Just select the filler words, hit delete and you can remove them from the audio.
This is a secret weapon in editing that can elevate the episode to new heights. Here’s an example:
Let’s say the guest talked a bit about time management at the beginning of the episode and went deep on the subject at the end. This might sound out of place to the listener. If you cut the portion at the beginning and merge it with the content at the end, it will not sound out of place and make a more consistent listening experience.
Like text, Spext brings Ctrl-X + Ctrl V to audio and makes this really easy. Just select the portion of text that you want to cut, hit Ctrl-X and Ctrl- V where you want to paste it. The pasted section will be highlighted in green to indicate that it was pasted from another section in the audio.
Mastering conversation flow will take time but once you get good at it, it will give you more control of how the story flows
After you are happy with the editing, comes the part of post-production - where you remove the background noise, make sure volumes of speakers are the same and add intro/ outro music. Getting perfect Noise reduction is an art and requires a skilled audio engineer and spending lots of time.
If you use good quality microphones, Spext can make this a one-step process. Just hit the post-production button and this screen will show up.
It has 2 main filters - noise reduction and audio leveling - audio leveling is needed so that the speakers have the same volume. They are optimized for podcasting, so you don’t have to worry about setting them up correctly. Just keep the default setting, hit ‘Post-Produce’ and you will get a quality post-produced file. That’s how easy it is.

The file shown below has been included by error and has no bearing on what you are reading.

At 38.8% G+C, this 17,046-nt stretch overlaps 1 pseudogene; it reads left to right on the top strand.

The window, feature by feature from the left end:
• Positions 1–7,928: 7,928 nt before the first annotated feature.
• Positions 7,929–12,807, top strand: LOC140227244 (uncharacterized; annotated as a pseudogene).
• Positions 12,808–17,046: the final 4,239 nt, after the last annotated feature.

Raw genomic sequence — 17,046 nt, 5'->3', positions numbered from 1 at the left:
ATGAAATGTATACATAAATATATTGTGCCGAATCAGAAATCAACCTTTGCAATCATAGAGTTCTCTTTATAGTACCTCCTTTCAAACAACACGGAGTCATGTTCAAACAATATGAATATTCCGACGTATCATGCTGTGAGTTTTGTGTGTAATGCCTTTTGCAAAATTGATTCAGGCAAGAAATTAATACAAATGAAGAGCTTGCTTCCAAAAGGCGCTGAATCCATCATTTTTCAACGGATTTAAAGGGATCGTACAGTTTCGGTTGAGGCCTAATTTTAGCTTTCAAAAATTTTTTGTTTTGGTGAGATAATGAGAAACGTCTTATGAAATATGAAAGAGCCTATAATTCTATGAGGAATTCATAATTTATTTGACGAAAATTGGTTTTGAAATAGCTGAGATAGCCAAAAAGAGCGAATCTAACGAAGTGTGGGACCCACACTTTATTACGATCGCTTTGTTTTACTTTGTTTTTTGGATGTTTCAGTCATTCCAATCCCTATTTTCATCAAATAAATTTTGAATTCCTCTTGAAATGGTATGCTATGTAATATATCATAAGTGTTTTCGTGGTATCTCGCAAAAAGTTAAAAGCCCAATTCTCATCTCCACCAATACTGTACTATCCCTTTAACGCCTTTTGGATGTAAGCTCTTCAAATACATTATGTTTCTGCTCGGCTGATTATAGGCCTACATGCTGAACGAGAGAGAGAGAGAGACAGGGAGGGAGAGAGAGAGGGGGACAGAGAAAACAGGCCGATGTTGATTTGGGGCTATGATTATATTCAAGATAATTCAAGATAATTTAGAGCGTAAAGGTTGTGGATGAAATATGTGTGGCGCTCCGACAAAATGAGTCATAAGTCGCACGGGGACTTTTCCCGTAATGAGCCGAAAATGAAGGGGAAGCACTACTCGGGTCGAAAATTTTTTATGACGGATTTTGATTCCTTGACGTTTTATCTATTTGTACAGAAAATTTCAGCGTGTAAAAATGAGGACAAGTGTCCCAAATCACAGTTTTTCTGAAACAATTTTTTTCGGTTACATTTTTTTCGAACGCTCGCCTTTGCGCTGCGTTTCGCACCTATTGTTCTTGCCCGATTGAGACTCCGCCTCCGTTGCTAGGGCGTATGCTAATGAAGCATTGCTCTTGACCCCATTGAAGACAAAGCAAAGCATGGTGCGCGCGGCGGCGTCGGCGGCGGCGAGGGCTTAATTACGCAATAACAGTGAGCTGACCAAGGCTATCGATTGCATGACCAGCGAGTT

Once you have an exported mp3, you are ready to publish the podcast and there a 3 main steps to publishing
You need to find a host for your mp3 files so that it can stream. There are dozens of podcasting solutions out there ranging $5/ month to $30/ month. Some of the interesting ones are:
The best part about Anchor is that it is free and committed to keeping podcast hosting free forever.
Breaker is a social podcast app and they have recently introduced Upstream - a service to help Podcasters easily host and monetize their content.
Libsyn is the oldest podcast hosting site and pricing starts at $5/ month but the featureset is extensive and the reliability is top notch.
First impressions matter and your podcast’s first impression is your album art. You can be very creative here and it is highly recommended that you hire a freelance artist to design your album art. If you are short on time or money, use templates from sites like Canva.
Some tips :
All the hosting platforms make it ridiculously easy to submit your podcast to different directories, which means you don’t have to worry about the exact specs that iTunes and other platforms demand. Don’t limit yourself only to iTunes. You should list on directories like SoundCloud, Stitcher etc to get more distribution.
While each hosting platform has some minor variations as to how they publish, the hosting platforms will guide you step by step:
After you submit, a team will validate it manually. It usually takes 24 hours - 1 week depending on the directory and then, your podcast and the new episode will be live.